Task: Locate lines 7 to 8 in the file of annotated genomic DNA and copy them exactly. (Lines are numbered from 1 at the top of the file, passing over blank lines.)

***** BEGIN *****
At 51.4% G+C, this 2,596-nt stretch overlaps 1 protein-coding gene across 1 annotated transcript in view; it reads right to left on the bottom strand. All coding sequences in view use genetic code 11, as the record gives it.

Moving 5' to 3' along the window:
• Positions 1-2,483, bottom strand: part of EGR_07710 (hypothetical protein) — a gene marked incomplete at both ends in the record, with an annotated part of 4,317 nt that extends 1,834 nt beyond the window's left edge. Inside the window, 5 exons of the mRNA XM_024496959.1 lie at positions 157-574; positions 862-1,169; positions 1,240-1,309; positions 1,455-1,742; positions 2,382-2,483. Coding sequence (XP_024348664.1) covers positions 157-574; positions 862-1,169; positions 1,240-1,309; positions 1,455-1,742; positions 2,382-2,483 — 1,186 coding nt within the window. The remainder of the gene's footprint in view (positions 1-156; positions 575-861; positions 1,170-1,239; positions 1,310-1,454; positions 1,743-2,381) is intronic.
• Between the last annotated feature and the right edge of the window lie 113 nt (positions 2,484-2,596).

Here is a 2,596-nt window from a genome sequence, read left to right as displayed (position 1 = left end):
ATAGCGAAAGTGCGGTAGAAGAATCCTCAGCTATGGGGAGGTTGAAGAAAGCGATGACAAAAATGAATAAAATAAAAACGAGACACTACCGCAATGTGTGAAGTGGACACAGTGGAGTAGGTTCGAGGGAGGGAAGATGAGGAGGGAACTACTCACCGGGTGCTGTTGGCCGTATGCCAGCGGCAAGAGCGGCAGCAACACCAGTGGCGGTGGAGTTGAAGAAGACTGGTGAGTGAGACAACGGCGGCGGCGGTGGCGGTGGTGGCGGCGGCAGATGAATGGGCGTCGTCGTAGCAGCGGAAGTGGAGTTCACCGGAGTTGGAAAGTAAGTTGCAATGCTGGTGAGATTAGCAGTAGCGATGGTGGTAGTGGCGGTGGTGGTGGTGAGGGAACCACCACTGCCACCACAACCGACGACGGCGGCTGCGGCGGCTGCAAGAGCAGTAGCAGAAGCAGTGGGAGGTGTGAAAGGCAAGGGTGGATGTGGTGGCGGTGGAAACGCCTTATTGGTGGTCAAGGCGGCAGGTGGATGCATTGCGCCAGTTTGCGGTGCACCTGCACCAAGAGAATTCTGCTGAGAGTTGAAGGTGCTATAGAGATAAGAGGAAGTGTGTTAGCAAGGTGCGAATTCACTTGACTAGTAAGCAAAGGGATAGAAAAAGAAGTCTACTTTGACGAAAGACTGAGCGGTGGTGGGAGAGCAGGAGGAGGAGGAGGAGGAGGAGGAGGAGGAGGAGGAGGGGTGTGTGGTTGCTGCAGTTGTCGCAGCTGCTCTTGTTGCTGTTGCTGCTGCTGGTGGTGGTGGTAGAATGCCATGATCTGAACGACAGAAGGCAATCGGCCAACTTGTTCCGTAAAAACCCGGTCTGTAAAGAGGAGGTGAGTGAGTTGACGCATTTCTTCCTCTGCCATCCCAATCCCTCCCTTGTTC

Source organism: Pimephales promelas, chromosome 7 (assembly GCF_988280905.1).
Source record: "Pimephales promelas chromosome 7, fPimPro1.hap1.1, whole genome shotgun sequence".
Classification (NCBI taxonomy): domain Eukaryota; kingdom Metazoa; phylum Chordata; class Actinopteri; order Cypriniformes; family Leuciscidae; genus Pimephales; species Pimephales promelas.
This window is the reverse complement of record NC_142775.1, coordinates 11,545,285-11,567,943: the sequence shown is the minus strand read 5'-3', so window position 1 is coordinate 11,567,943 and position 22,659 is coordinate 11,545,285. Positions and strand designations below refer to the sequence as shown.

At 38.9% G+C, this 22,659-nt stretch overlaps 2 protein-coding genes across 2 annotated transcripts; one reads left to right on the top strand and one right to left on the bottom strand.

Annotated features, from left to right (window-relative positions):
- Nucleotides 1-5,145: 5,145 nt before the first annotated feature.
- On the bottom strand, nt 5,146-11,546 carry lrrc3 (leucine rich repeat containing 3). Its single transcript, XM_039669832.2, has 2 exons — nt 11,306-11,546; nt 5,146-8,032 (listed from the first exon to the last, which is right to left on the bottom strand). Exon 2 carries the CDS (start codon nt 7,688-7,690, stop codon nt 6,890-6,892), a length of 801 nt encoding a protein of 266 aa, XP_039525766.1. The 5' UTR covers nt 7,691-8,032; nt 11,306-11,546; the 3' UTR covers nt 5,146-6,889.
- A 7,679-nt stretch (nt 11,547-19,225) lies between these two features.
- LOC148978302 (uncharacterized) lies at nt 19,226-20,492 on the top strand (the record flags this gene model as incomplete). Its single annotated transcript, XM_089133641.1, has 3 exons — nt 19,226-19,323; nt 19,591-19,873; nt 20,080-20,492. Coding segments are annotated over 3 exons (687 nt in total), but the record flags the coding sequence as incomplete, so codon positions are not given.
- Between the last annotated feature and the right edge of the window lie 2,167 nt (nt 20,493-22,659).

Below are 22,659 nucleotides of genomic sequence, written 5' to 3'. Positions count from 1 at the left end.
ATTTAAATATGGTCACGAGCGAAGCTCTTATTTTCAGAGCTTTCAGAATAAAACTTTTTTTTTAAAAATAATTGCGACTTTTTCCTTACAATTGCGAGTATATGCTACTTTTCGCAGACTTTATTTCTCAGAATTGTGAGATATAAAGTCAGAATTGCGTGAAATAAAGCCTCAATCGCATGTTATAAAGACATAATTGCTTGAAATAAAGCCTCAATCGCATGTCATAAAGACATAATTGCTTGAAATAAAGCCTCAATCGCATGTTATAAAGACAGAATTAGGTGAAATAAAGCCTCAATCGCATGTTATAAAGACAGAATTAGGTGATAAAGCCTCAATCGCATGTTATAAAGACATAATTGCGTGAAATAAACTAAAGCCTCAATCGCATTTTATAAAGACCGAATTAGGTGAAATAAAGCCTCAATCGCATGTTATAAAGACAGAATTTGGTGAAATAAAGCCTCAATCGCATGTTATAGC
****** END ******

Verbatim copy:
Source organism: Pimephales promelas, chromosome 7 (assembly GCF_988280905.1).
Source record: "Pimephales promelas chromosome 7, fPimPro1.hap1.1, whole genome shotgun sequence".